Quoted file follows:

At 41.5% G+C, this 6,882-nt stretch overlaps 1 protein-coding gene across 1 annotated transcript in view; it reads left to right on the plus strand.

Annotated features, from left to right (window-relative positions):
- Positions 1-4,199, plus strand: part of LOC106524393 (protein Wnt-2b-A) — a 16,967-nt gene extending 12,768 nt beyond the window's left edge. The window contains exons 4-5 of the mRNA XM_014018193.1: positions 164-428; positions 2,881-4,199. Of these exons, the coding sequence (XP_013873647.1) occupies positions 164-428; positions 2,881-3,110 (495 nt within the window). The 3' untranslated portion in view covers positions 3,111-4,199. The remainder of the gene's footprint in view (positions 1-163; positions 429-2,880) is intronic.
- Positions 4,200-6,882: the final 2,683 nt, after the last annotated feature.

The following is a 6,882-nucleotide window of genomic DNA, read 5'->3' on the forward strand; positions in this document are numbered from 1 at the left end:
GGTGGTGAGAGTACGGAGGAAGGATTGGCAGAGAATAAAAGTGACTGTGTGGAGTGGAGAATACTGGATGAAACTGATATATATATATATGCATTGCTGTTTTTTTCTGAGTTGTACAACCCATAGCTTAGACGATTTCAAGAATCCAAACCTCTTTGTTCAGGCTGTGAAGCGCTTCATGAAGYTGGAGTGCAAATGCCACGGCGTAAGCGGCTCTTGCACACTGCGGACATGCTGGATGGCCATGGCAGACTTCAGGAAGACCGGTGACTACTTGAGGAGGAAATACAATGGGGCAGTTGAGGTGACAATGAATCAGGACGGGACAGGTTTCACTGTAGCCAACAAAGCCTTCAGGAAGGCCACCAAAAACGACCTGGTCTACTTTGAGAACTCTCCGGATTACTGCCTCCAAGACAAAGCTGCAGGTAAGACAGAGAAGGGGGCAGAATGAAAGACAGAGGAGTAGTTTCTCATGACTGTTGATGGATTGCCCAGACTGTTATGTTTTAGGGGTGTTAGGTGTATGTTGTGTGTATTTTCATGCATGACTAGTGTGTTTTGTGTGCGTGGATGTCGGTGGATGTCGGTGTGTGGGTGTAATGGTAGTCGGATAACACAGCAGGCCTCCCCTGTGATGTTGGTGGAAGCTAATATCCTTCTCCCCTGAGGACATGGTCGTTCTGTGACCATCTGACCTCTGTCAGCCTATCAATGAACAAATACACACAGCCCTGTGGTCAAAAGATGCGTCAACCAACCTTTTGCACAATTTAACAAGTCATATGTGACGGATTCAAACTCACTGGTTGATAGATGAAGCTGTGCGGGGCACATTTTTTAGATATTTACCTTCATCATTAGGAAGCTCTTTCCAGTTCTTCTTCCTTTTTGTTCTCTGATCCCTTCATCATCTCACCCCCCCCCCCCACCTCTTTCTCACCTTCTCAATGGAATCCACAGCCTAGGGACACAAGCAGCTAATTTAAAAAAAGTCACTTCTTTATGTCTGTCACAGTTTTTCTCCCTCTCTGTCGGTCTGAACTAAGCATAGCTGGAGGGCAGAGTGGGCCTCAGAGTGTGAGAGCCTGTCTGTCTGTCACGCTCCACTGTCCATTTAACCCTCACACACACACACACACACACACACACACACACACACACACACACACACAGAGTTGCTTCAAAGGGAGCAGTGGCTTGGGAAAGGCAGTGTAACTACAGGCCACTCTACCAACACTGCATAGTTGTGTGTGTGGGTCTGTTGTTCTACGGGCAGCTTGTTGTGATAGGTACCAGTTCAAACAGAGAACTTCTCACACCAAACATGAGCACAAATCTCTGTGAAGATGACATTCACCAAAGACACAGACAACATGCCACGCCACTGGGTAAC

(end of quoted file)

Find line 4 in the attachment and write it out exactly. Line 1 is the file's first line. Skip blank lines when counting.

- Positions 4,200-6,882: the final 2,683 nt, after the last annotated feature.